After five years of travel, Juno will finally make its approach to Jupiter sooner than you think. NASA’s Juno probe is set to enter Jupiter’s Orbit on July 4 to get an extraordinary first look at our solar system’s largest planet. It will be the second spacecraft in history to orbit Jupiter.
Juno’s Quest to Jupiter
Upon arrival, it’s set to autonomously fire its engine for 35 minutes before starting its 20-month journey around Jupiter’s orbit. Over the course of 20 months, Juno will have orbited Jupiter for a total of 37 times. The probe is set to get as close as 3,100 feet above the gas giant’s clouds.
Once Juno reaches Jupiter it will have traveled 1.74 billion mi (2.8 billion km). The distance is so far from Earth that the radio signal will take 48 minutes to reach Earth, reports GizMag. NASA officials will hope to gain information about Jupiter’s origins, structure, atmosphere, and magnetosphere. Details on whether Jupiter’s core is solid or not and what Jupiter’s magnetic field is like are one of the many few questions hoped to be answered.
Where Juno Got Its Name
The probe got its name after the ancient Roman goddess and wife of Jupiter. Juno was lifted off from Space Launch Complex 41 at Cape Canaveral Air Force Base on August 5, 2011. After launching atop an Atlas V Booster, it still needed a little more power. The spacecraft had to perform a flyby maneuver of Earth on October 9, 2013. In order to pick up extra speed, it passed within 347 miles of Earth and accelerated speed at 25 miles per second.
Juno Already Makes History
The probe has already made record-breaking strides. The four-ton spacecraft is the first outer planet probe equipped with three 30-ft long solar arrays. The 18,696 individual solar cells on the probe help to make the most of the solar power it’s given on its journey. It’s the first solar panel to have traveled this far from the Sun. NASA says that the plutonium shortage that’s stalking up the American Space Program and advances in solar cell technology are reasons for the solar paneled technology on Juno.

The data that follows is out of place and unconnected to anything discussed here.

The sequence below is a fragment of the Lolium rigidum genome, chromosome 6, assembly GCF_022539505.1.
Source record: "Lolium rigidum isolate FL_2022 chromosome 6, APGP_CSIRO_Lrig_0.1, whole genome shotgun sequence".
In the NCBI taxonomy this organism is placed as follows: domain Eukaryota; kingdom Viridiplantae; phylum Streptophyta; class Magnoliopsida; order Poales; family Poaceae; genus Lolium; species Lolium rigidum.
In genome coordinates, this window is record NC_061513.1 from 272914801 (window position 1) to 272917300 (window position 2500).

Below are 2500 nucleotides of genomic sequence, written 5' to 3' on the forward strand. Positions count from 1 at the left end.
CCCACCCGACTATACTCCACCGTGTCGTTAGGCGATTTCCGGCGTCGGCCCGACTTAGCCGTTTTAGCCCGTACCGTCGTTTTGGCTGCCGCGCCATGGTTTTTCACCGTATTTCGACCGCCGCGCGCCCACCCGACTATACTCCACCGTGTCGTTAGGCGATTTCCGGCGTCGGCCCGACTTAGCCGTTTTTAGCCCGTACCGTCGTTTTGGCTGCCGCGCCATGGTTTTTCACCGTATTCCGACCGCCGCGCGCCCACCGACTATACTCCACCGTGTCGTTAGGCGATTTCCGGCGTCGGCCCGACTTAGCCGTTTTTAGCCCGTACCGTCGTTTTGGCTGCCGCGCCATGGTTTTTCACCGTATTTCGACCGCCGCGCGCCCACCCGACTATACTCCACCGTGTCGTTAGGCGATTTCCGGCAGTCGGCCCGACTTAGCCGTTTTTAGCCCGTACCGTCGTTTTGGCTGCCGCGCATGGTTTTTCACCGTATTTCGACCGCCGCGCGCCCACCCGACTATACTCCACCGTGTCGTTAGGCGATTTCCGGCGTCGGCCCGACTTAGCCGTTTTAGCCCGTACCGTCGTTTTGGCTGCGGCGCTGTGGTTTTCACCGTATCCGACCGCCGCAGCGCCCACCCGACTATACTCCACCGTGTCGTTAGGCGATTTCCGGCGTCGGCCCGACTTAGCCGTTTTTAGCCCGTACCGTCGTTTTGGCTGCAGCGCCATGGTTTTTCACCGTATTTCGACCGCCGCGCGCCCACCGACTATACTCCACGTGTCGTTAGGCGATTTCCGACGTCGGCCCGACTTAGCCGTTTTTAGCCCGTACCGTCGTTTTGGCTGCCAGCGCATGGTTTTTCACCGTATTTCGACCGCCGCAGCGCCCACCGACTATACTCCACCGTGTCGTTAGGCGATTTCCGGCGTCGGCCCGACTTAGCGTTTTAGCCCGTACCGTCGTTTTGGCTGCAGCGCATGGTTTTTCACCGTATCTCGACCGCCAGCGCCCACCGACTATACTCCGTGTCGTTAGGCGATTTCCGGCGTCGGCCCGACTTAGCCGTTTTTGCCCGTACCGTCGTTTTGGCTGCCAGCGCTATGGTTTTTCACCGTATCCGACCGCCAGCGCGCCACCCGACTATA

NASA says that Juno is in excellent shape, reports GizMag. Its behavior is normal as engineers continue to evaluate the spacecraft’s route and send instructions if the course needs any alterations. Because of the unpredictable journey and significant distance from Earth, Juno is also programmed to evaluate and compensate for any malfunctions that may occur during the journey.
If You’re Interested In Learning More
A few days before the spacecraft fires its main engines to enter Jupiter’s orbit, Digital Trends reports that there will be a short documentary, Destination: Jupiter, that will shed a light on the science and technology behind NASA’s mission to Jupiter.
“The mission has the potential to illuminate some of the biggest mysteries about Jupiter and the formation of our solar system,” CuriosityStream’s executive producer, Noah Morowitz, who helped lead the Destination: Jupiter project told Digital Trends.
The documentary will be available to stream on CuriosityStream for users and those who sign up for the 30-day free trial.